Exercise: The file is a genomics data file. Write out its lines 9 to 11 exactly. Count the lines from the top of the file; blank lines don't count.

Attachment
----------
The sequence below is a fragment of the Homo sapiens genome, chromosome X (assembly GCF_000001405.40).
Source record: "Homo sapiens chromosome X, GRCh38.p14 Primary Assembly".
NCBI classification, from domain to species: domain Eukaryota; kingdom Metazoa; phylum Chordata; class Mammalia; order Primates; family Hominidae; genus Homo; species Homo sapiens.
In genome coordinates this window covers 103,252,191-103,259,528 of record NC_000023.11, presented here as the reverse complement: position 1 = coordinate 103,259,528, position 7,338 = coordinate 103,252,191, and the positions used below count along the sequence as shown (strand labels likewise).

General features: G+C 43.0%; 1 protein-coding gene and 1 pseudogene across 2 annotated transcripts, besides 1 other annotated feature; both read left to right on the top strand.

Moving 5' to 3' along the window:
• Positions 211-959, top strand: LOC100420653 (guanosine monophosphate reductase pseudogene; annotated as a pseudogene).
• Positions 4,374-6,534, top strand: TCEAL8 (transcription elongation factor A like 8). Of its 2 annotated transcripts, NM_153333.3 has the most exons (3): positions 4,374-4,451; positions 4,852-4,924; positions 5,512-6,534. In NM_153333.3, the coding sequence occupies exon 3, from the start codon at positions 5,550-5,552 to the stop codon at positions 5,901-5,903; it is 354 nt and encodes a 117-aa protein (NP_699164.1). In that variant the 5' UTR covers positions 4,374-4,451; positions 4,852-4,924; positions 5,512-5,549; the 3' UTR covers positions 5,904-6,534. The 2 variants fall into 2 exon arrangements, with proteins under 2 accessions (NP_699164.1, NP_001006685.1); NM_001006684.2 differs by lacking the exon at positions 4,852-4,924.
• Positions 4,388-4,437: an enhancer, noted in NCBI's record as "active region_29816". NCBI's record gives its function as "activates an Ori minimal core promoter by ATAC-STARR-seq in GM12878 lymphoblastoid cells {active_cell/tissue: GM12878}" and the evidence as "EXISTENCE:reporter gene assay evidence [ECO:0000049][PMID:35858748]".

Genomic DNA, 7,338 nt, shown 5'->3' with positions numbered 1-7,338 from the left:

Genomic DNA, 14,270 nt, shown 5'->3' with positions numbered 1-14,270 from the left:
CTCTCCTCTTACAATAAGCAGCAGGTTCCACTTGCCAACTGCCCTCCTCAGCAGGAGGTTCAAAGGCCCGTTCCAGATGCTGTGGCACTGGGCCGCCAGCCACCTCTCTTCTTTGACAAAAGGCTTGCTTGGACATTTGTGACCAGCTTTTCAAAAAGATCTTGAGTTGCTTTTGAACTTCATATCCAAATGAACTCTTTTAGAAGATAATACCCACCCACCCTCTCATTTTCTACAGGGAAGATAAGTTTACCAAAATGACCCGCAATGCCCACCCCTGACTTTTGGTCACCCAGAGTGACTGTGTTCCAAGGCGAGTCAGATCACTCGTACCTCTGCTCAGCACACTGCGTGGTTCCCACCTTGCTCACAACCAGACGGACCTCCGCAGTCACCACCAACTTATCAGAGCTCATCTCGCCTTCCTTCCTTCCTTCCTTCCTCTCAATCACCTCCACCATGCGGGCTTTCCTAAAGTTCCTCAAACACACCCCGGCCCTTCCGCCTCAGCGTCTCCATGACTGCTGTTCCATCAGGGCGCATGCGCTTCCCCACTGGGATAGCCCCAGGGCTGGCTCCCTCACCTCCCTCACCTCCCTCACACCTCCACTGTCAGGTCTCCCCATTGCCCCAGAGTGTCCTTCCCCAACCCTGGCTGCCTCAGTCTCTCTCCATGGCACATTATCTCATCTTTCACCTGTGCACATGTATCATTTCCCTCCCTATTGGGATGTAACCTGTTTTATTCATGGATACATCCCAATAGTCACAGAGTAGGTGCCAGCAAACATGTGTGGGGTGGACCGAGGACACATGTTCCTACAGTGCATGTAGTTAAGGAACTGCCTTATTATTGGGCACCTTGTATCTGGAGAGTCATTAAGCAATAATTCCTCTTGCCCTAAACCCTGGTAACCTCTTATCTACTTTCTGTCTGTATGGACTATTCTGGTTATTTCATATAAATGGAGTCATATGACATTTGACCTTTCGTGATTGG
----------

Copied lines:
• Positions 4,388-4,437: an enhancer, noted in NCBI's record as "active region_29816". NCBI's record gives its function as "activates an Ori minimal core promoter by ATAC-STARR-seq in GM12878 lymphoblastoid cells {active_cell/tissue: GM12878}" and the evidence as "EXISTENCE:reporter gene assay evidence [ECO:0000049][PMID:35858748]".

Genomic DNA, 7,338 nt, shown 5'->3' with positions numbered 1-7,338 from the left:

Genomic DNA, 14,270 nt, shown 5'->3' with positions numbered 1-14,270 from the left: